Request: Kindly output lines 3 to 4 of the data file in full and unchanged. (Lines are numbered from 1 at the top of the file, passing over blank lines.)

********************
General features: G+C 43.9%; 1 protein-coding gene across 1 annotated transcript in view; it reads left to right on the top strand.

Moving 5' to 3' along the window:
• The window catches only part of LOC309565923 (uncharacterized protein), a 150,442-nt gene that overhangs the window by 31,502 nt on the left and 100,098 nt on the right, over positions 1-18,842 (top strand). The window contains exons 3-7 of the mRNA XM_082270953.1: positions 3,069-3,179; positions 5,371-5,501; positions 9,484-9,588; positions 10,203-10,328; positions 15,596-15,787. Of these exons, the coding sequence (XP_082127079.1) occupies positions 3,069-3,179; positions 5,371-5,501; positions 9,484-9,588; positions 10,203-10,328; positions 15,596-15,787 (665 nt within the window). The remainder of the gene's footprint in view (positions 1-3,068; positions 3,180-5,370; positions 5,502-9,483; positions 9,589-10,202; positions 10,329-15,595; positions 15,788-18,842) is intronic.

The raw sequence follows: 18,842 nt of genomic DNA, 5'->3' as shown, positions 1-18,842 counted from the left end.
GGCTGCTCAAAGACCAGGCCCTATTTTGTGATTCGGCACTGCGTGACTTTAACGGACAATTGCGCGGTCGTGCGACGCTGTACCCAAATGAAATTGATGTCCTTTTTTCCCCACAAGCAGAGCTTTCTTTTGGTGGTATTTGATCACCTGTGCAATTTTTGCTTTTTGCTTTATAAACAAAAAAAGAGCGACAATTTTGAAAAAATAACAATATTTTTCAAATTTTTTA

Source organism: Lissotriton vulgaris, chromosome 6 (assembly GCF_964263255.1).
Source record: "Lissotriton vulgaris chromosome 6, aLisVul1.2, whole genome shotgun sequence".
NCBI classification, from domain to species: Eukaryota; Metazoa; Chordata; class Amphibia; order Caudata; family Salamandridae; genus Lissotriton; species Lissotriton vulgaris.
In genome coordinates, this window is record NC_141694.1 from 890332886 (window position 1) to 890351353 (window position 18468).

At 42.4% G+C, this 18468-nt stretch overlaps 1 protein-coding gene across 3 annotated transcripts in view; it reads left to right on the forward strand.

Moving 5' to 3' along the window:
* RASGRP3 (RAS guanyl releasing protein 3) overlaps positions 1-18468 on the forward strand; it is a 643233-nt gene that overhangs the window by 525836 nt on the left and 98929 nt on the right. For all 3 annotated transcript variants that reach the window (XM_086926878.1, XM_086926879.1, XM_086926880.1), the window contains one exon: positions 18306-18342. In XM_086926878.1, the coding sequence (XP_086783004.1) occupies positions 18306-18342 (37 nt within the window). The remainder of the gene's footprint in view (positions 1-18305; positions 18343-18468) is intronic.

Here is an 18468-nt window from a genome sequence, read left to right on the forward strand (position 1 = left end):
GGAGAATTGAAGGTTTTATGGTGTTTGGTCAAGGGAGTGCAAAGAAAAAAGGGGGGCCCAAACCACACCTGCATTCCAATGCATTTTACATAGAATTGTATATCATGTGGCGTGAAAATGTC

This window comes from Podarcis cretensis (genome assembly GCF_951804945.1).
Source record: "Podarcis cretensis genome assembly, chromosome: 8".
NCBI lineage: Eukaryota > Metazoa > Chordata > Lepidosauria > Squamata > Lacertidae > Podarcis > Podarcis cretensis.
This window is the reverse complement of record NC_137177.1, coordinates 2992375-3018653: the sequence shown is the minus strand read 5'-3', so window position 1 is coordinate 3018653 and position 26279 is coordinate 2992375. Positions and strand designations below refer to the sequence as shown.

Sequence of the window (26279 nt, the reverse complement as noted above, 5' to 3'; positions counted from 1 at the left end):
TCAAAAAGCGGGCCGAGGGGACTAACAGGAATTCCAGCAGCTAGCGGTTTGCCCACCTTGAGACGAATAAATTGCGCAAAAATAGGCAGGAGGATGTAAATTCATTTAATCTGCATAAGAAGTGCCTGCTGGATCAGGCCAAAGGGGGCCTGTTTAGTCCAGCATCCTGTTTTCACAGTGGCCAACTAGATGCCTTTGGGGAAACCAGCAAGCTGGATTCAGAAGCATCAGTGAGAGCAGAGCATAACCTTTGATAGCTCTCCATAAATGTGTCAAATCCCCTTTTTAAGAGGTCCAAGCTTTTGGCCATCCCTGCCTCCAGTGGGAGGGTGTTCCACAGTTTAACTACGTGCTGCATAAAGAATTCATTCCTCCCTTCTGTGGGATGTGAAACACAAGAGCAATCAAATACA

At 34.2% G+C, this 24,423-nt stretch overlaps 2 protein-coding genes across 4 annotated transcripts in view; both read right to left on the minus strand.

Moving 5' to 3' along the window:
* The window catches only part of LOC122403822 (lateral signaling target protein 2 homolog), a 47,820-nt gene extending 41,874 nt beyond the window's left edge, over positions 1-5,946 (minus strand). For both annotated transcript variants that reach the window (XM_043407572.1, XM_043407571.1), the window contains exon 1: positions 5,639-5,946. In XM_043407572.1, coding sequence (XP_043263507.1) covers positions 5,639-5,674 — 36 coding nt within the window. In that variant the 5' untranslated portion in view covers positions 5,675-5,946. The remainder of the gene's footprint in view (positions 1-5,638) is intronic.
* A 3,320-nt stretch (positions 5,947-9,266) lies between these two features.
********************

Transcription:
• The window catches only part of LOC309565923 (uncharacterized protein), a 150,442-nt gene that overhangs the window by 31,502 nt on the left and 100,098 nt on the right, over positions 1-18,842 (top strand). The window contains exons 3-7 of the mRNA XM_082270953.1: positions 3,069-3,179; positions 5,371-5,501; positions 9,484-9,588; positions 10,203-10,328; positions 15,596-15,787. Of these exons, the coding sequence (XP_082127079.1) occupies positions 3,069-3,179; positions 5,371-5,501; positions 9,484-9,588; positions 10,203-10,328; positions 15,596-15,787 (665 nt within the window). The remainder of the gene's footprint in view (positions 1-3,068; positions 3,180-5,370; positions 5,502-9,483; positions 9,589-10,202; positions 10,329-15,595; positions 15,788-18,842) is intronic.

The raw sequence follows: 18,842 nt of genomic DNA, 5'->3' as shown, positions 1-18,842 counted from the left end.